A University of Alaska Fairbanks scientist wants to find out when the last woolly mammoth fell to the grass in Alaska. He is asking for help from an unusual source: people like you.
Matthew Wooller was walking a beach in Florida last winter with his wife and two kids when the adopt-a-mammoth idea struck him.
His plan involves 1,500 mammoth bones, teeth and tusks housed in Fairbanks at the UA Museum of the North. Donated by explorer Otto Geist and many gold miners over the last 100 years, the mammoth remains are a treasure that would become much more useful to scientists if they knew when the animals were alive.
Why not — Wooller said to his wife Diane O’Brien as they strolled on the beach — ask people if they would pay for radiocarbon dating of one (or more) of those bones? In doing so, they could help scientists determine when the woolly mammoth vanished from mainland Alaska. Person with the youngest fossil wins!
O’Brien, the director of UAF’s Institute of Arctic Biology, loved the idea. Crowdsourcing is an unconventional way to do science, but think of all the funding-agency pressure you would avoid. Plus, mammoths are fun, and so are competitions.
Before the details, a little more on what the contest might do for our knowledge of an iconic creature.
Of all the animals that once walked the planet but no longer do, the woolly mammoth is one we can almost smell.
Their bones have turned up in frozen ground all over the North; a baby mammoth extracted by a Yukon gold miner in summer 2022 looks like it is about to wake from its resting spot on a blue tarp.
The giant relatives of African and Asian elephants — but shaggy, with longer, curvier tusks and smaller ears — woolly mammoths are a symbol of the far North that went extinct not very long ago.
The youngest mammoth fossils, found on Wrangel Island north of Siberia, are from animals that were alive 3,700 years ago. That’s when Queen Hatshepsut ruled as a pharaoh in Egypt.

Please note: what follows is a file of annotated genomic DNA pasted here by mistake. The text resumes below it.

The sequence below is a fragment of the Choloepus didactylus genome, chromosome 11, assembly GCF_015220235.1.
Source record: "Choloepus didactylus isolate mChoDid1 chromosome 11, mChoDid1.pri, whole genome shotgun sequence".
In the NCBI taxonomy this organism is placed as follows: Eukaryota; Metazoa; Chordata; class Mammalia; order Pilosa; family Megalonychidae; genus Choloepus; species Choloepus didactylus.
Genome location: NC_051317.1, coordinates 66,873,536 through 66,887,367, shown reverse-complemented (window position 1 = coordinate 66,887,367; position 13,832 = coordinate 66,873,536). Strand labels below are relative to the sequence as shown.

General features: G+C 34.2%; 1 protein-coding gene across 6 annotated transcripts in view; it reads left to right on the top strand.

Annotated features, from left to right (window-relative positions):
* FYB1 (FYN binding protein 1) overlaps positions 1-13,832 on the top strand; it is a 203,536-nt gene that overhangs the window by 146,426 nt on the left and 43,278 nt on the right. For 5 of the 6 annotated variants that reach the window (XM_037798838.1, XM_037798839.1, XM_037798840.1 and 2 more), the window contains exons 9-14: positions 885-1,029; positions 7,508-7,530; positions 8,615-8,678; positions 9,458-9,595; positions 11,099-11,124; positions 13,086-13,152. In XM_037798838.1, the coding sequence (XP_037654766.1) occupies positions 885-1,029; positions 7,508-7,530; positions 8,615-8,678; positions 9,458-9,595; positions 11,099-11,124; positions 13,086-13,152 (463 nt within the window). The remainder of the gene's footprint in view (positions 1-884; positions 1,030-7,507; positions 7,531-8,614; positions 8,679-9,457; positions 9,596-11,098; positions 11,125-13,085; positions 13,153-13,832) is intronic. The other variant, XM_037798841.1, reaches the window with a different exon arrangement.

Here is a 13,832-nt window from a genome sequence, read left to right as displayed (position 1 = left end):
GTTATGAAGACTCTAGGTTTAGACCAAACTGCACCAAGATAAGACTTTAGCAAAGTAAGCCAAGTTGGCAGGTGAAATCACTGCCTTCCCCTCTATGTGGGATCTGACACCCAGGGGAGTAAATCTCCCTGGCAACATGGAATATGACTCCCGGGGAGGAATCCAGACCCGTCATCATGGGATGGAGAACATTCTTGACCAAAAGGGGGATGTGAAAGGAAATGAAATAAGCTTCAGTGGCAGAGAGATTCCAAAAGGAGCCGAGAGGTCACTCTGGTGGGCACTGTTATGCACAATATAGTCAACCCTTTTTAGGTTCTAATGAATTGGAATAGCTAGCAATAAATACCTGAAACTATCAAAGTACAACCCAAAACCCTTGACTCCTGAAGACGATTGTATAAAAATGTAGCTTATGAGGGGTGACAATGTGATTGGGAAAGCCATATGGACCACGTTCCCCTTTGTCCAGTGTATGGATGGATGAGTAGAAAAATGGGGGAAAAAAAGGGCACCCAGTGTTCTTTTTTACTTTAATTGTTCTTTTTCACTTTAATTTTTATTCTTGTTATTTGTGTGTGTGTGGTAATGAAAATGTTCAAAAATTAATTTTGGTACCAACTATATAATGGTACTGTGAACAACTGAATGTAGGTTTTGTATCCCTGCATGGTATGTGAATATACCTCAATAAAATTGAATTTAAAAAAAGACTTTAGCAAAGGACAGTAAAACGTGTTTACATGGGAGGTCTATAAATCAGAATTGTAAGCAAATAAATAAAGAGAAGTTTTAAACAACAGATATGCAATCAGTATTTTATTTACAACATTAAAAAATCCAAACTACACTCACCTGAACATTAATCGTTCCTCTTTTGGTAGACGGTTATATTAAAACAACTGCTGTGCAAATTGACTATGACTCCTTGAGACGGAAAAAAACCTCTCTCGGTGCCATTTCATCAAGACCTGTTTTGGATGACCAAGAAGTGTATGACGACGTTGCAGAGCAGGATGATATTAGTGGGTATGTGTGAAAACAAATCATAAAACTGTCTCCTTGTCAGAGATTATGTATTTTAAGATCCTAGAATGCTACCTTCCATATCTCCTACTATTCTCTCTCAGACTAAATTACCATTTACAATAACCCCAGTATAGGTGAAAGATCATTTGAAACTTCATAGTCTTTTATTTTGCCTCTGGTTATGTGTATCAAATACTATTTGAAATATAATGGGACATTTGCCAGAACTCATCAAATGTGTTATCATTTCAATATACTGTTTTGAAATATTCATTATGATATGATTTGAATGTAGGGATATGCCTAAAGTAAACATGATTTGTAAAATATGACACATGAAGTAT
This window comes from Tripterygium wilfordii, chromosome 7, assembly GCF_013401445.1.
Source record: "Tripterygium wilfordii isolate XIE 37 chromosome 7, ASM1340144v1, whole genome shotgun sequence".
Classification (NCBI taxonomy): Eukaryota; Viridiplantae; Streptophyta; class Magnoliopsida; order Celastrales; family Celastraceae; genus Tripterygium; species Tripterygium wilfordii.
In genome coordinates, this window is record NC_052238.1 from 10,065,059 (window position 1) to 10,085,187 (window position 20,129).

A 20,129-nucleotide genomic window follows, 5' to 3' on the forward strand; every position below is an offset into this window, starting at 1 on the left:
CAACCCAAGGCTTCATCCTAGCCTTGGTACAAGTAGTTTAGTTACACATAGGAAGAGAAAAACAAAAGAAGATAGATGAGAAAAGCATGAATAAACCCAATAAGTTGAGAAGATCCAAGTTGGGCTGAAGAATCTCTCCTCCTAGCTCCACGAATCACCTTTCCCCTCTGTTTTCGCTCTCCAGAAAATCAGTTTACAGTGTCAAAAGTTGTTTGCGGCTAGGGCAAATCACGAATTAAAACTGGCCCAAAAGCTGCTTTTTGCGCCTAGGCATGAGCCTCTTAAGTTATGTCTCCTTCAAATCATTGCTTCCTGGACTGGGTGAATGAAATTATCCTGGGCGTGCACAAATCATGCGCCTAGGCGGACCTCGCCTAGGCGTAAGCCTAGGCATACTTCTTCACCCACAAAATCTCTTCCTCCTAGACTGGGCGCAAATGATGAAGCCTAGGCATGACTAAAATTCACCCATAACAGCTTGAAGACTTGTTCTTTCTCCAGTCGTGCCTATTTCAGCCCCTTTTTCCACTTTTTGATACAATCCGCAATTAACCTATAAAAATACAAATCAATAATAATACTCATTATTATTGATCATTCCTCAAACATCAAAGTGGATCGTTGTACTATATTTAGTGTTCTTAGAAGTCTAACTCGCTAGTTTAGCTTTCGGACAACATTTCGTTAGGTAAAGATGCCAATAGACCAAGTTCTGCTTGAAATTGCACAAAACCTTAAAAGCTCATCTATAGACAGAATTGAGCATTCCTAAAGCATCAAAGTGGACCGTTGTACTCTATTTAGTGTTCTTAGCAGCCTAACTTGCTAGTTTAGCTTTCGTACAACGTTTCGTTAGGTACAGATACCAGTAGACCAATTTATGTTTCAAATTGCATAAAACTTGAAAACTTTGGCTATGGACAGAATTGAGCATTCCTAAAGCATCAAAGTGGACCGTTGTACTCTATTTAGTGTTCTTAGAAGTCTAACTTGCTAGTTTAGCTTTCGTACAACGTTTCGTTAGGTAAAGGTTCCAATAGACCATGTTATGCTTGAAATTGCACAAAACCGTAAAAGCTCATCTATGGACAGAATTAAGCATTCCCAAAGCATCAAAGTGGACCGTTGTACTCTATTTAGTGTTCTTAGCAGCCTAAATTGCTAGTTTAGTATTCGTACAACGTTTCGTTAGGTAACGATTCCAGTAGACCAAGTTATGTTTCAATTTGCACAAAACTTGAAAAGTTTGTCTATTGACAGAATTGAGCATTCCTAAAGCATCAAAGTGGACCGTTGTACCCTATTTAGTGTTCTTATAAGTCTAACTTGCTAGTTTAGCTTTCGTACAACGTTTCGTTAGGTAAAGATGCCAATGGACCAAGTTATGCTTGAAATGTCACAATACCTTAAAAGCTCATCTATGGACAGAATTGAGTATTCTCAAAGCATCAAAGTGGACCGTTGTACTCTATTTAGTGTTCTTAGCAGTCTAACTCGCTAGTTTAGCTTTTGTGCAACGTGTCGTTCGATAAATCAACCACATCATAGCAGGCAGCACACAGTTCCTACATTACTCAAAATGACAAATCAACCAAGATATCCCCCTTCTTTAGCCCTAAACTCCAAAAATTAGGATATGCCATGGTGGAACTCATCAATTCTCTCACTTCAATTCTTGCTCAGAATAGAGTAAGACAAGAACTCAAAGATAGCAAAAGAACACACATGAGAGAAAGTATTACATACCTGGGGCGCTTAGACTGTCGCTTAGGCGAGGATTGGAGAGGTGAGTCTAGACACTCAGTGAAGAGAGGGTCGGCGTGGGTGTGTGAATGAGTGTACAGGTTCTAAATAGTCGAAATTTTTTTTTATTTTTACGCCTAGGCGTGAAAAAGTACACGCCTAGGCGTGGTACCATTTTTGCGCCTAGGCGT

The mammoths of Wrangel Island were isolated from Egyptians and other people by sheer distance and icy wilderness. They are — so far as we know — the most recent woolly mammoths, which ranged as far south as at least Mexico.
About a decade ago, researchers including Wooller found that mammoths on Alaska’s St. Paul Island lived until about 5,600 years ago. Those island mammoths seem to have persisted more than 5,000 years longer than other Alaska mammoths.
“How young is the youngest mammoth fossil from mainland Alaska?” Wooller wonders.
There are 1,500 undated bones, teeth and tusks in museum drawers and on shelves that might help answer that question.
The youngest dated mammoth fossil from middle Alaska is one unearthed near Chicken, Alaska, that is about 11,600 years old. That animal might have eyeballed humans whose shadows appeared on the horizon from the direction of Asia.
But were mammoths alive in Alaska after that one died? If they were, it would extend the overlap period between mammoths and humans, and counter the idea that we were responsible for mammoths’ demise by hunting them all out.
“A bigger (time) gap would help downplay that hypothesis,” Wooller said.
Adopt-a-mammoth will allow anyone who donates the radio-carbon dating fee of $350 to receive a digital photo of their tusk, femur or whatever mammoth part it happens to be. Scientists will then remove a collagen sample and send it to a carbon-dating lab in California. Mammoth adopters will get results on the age of their animal shortly after the scientists do.
That date will enter the sponsor in the youngest-mammoth contest. The winner will get a trophy, as well as having his or her photo displayed on a plaque in the Museum of the North during the announcement period. The winner may also get the satisfaction of helping discover when the last woolly mammoth rumbled through the northern grasslands.
Since the late 1970s, the University of Alaska Fairbanks' Geophysical Institute has provided this column free in cooperation with the UAF research community. Ned Rozell is a science writer for the Geophysical Institute.